RT: On your website, you describe yourself as a struggling learner. I don't imagine there is a standard definition, so how would you define a struggling learner? Is there an age that is "too young" to determine a struggling learner? For example, if a Kindergartener isn't reading yet, should a parent be concerned? If a parent suspects their child is struggling, what can they do at home and through school to help?

Peter: I was very much a struggling learner when I was younger. I was retained in fourth grade, struggled throughout my schooling and graduated fourth from the bottom of my senior class. I went to three different community colleges before I asked for help, and my grades went from a 1.7 to a 3.86. I was fortunate because I found success. There are different degrees of struggling. Around 30% of all students struggle with something. Some students struggle with one subject and have to get extra assistance to find success. Other students struggle with every subject and they need specific intervention to help them.

Unfortunately, standardized testing has put a lot of stress on teachers, parents, and students. I do think we can use the data from those tests to help a student find success ... as long as we don’t think that the student will struggle forever. We do not grow up in a controlled environment and a student who struggles may find resilience and then overcome the challenges that were holding them back. If a parent feels their child is struggling they need to begin with the school the student is attending. Schools have so many resources and intervention options parents can use, and they do not necessarily cost anything.

RT: You taught in an elementary school for eleven years before becoming a principal. You also teach in the Graduate School of Education at the College of Saint Rose (Albany, NY) and speak around the country about struggling learners. What do audiences present to you as their biggest (top three) issues for today's students?

Peter: 1. Building student engagement — Getting students involved in their own education.
2. Parental involvement — Sometimes parents who had a negative experience while they were students bring that “baggage” with them and it falls on their children. School has changed a great deal, and parents need to be involved in their child’s education.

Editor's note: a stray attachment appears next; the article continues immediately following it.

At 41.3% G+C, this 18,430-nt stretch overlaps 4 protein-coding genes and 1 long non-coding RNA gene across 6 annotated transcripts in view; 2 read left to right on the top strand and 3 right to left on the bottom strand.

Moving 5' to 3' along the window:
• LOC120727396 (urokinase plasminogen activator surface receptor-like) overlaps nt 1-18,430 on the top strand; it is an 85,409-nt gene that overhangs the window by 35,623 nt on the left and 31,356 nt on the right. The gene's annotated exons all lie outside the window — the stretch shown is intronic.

3. Testing & accountability — We all hope that testing will be appropriate and it will give us good information about children.

RT: In addition to your daily work routine, you also have a number of promotional activities related to your books. With all that on your plate, how do you find time to write?

Peter: It’s great to be busy, but I like downtime too. You’re right. In February I spoke in Hawaii for their state conference (no complaints!) and South Carolina for the state reading conference. I was in France in early April, came back for a week and flew to Lake Tahoe for a weekend to speak at the Nevada State Mega Conference. They were all great trips, and there were also smaller speaking engagements in there as well. I did not have time to write, b ut that's Okay, because my favorite time to write is during the spring, summer, and fall. I am gearing up to write in the coming months. I write when the mood hits me, not because I think I have to write every day. I don’t want it to be a task. I want it to be an escape and a learning experience. So far it’s going alright.

RT: This Winter, you did an educational series for News Channel 13 (WNYT). Can people see those clips on the Internet?

Peter: : In the Albany, NY area, we are fortunate enough to have a newscaster on WNYT (NBC affiliate) named Elaine Houston and she is a proponent of education. She is really a fantastic person with a good heart. She loves talking about education. She and I met when she interviewed me after Toaster Pond came out in 2006. We have kept in touch and she asked me to create some segments on how to help parents help their struggling learners. We went from 7 segments to 16 and they ran from January 5th through April. It was really a great experience. Readers can go to www.wnyt.com to view the segments and also read the blogs that accompany them. One of the blogs was picked up by the Association of Supervision and Curriculum Development (ASCD) and e-mail blasted out across the country. All very exciting stuff!

RT: Is there anything else you'd like to add?

Peter: Yes. I am proof that following your heart can help you become successful. When I was growing up I had several people who told me that I would not be successful in life. The sad part is that I listened to them for so long and it almost prevented me from doing what I want to do. Try to ignore people who say you can’t do something. [Unless it’s your parents of course. Let’s not get grounded!] We all have ideas of what success means to us. Many people think that money or fame will make them happy. What makes me happy is having a balance between a great personal and professional life. Being a principal, author, and presenter makes me profoundly happy.

Thank you for interviewing me. The Reading Tub® is a great company doing important things for education, so I’m thankful that you thought of me.

Website: www.petermdewitt.com